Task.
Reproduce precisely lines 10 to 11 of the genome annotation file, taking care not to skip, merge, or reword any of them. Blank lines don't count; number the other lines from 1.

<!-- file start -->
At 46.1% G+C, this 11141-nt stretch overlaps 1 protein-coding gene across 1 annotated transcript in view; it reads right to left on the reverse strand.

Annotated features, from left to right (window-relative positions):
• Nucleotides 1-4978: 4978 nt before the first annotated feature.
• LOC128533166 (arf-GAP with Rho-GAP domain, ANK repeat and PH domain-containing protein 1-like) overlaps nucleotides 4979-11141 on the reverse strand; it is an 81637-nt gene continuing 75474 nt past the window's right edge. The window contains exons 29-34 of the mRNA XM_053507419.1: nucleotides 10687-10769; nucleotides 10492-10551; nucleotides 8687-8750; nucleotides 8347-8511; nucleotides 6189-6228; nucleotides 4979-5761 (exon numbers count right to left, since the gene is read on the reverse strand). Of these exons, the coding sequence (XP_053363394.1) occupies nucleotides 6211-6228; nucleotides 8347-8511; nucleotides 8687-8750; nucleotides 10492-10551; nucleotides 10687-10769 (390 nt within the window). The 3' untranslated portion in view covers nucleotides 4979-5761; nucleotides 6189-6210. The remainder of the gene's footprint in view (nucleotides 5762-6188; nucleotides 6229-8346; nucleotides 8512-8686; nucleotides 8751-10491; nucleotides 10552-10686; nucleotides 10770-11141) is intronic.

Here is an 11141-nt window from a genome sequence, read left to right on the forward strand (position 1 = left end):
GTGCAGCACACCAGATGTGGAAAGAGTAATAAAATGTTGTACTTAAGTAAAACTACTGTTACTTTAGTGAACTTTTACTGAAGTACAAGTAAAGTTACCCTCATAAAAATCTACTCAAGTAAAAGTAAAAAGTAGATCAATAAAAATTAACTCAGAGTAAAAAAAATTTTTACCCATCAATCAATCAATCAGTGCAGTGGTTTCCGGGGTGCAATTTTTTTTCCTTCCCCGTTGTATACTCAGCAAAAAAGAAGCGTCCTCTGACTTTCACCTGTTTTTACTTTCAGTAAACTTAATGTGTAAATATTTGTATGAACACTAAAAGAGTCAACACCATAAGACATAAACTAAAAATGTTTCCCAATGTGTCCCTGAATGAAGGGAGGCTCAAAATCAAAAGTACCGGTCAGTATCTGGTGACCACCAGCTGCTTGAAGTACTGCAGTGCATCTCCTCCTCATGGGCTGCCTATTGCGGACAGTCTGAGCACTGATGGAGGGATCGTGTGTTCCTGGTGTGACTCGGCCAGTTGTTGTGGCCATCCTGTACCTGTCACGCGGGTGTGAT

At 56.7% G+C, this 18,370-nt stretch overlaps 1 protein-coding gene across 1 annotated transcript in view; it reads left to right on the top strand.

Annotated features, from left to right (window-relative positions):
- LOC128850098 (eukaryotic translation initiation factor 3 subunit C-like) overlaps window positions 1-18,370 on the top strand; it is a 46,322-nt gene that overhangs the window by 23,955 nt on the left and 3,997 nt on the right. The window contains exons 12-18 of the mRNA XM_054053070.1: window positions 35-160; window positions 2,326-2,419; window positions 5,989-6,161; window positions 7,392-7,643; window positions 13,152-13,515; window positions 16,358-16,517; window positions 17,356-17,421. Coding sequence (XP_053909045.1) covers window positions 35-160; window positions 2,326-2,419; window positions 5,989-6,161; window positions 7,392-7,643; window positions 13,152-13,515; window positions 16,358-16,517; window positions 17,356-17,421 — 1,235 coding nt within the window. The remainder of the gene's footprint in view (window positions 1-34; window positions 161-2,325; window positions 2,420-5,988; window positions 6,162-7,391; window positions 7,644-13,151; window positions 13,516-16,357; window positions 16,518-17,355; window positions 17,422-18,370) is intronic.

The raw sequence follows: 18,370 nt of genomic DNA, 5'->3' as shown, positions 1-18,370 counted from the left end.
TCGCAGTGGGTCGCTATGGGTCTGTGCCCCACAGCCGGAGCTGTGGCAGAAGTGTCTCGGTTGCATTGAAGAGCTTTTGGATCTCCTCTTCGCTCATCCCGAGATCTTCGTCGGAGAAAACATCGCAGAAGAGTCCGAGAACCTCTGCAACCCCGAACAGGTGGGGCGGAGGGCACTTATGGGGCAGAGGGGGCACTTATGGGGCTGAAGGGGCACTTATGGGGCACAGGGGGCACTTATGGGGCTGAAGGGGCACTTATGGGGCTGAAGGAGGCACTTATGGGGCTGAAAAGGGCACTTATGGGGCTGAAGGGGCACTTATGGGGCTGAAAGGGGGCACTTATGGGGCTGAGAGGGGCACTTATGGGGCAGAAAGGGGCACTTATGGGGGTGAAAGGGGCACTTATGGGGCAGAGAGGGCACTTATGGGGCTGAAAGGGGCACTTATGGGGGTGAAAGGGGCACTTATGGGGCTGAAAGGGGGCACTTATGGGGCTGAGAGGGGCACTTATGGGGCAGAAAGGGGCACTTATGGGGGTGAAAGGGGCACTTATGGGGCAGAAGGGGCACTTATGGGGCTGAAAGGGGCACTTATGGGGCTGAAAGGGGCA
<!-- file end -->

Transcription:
The raw sequence follows: 18,370 nt of genomic DNA, 5'->3' as shown, positions 1-18,370 counted from the left end.
TCGCAGTGGGTCGCTATGGGTCTGTGCCCCACAGCCGGAGCTGTGGCAGAAGTGTCTCGGTTGCATTGAAGAGCTTTTGGATCTCCTCTTCGCTCATCCCGAGATCTTCGTCGGAGAAAACATCGCAGAAGAGTCCGAGAACCTCTGCAACCCCGAACAGGTGGGGCGGAGGGCACTTATGGGGCAGAGGGGGCACTTATGGGGCTGAAGGGGCACTTATGGGGCACAGGGGGCACTTATGGGGCTGAAGGGGCACTTATGGGGCTGAAGGAGGCACTTATGGGGCTGAAAAGGGCACTTATGGGGCTGAAGGGGCACTTATGGGGCTGAAAGGGGGCACTTATGGGGCTGAGAGGGGCACTTATGGGGCAGAAAGGGGCACTTATGGGGGTGAAAGGGGCACTTATGGGGCAGAGAGGGCACTTATGGGGCTGAAAGGGGCACTTATGGGGGTGAAAGGGGCACTTATGGGGCTGAAAGGGGGCACTTATGGGGCTGAGAGGGGCACTTATGGGGCAGAAAGGGGCACTTATGGGGGTGAAAGGGGCACTTATGGGGCAGAAGGGGCACTTATGGGGCTGAAAGGGGCACTTATGGGGCTGAAAGGGGCA